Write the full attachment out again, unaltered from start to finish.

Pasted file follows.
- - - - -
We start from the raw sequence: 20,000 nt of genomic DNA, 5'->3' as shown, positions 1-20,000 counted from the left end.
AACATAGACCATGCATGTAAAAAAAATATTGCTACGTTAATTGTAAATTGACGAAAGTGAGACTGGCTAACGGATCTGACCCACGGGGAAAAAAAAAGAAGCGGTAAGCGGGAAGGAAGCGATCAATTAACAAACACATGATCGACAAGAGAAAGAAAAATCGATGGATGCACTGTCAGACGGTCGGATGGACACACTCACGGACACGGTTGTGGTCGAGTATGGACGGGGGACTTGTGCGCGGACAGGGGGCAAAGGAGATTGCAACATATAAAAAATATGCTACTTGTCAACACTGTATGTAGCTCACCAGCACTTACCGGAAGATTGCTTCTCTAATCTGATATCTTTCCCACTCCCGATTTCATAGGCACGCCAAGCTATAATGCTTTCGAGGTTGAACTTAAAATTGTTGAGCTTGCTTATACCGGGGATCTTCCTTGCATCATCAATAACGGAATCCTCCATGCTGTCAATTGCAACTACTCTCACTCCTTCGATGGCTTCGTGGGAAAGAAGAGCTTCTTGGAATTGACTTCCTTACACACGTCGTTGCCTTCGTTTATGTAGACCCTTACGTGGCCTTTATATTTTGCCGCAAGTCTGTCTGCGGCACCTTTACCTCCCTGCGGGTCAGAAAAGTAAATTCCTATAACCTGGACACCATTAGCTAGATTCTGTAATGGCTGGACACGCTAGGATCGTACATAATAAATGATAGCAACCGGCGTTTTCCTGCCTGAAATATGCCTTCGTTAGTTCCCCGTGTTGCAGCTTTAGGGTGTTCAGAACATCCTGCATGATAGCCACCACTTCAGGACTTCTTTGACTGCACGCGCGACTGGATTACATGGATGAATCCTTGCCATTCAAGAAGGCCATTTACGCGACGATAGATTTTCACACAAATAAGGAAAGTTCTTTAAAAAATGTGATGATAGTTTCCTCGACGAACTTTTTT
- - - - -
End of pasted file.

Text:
We start from the raw sequence: 20,000 nt of genomic DNA, 5'->3' as shown, positions 1-20,000 counted from the left end.
AACATAGACCATGCATGTAAAAAAAATATTGCTACGTTAATTGTAAATTGACGAAAGTGAGACTGGCTAACGGATCTGACCCACGGGGAAAAAAAAAGAAGCGGTAAGCGGGAAGGAAGCGATCAATTAACAAACACATGATCGACAAGAGAAAGAAAAATCGATGGATGCACTGTCAGACGGTCGGATGGACACACTCACGGACACGGTTGTGGTCGAGTATGGACGGGGGACTTGTGCGCGGACAGGGGGCAAAGGAGATTGCAACATATAAAAAATATGCTACTTGTCAACACTGTATGTAGCTCACCAGCACTTACCGGAAGATTGCTTCTCTAATCTGATATCTTTCCCACTCCCGATTTCATAGGCACGCCAAGCTATAATGCTTTCGAGGTTGAACTTAAAATTGTTGAGCTTGCTTATACCGGGGATCTTCCTTGCATCATCAATAACGGAATCCTCCATGCTGTCAATTGCAACTACTCTCACTCCTTCGATGGCTTCGTGGGAAAGAAGAGCTTCTTGGAATTGACTTCCTTACACACGTCGTTGCCTTCGTTTATGTAGACCCTTACGTGGCCTTTATATTTTGCCGCAAGTCTGTCTGCGGCACCTTTACCTCCCTGCGGGTCAGAAAAGTAAATTCCTATAACCTGGACACCATTAGCTAGATTCTGTAATGGCTGGACACGCTAGGATCGTACATAATAAATGATAGCAACCGGCGTTTTCCTGCCTGAAATATGCCTTCGTTAGTTCCCCGTGTTGCAGCTTTAGGGTGTTCAGAACATCCTGCATGATAGCCACCACTTCAGGACTTCTTTGACTGCACGCGCGACTGGATTACATGGATGAATCCTTGCCATTCAAGAAGGCCATTTACGCGACGATAGATTTTCACACAAATAAGGAAAGTTCTTTAAAAAATGTGATGATAGTTTCCTCGACGAACTTTTTT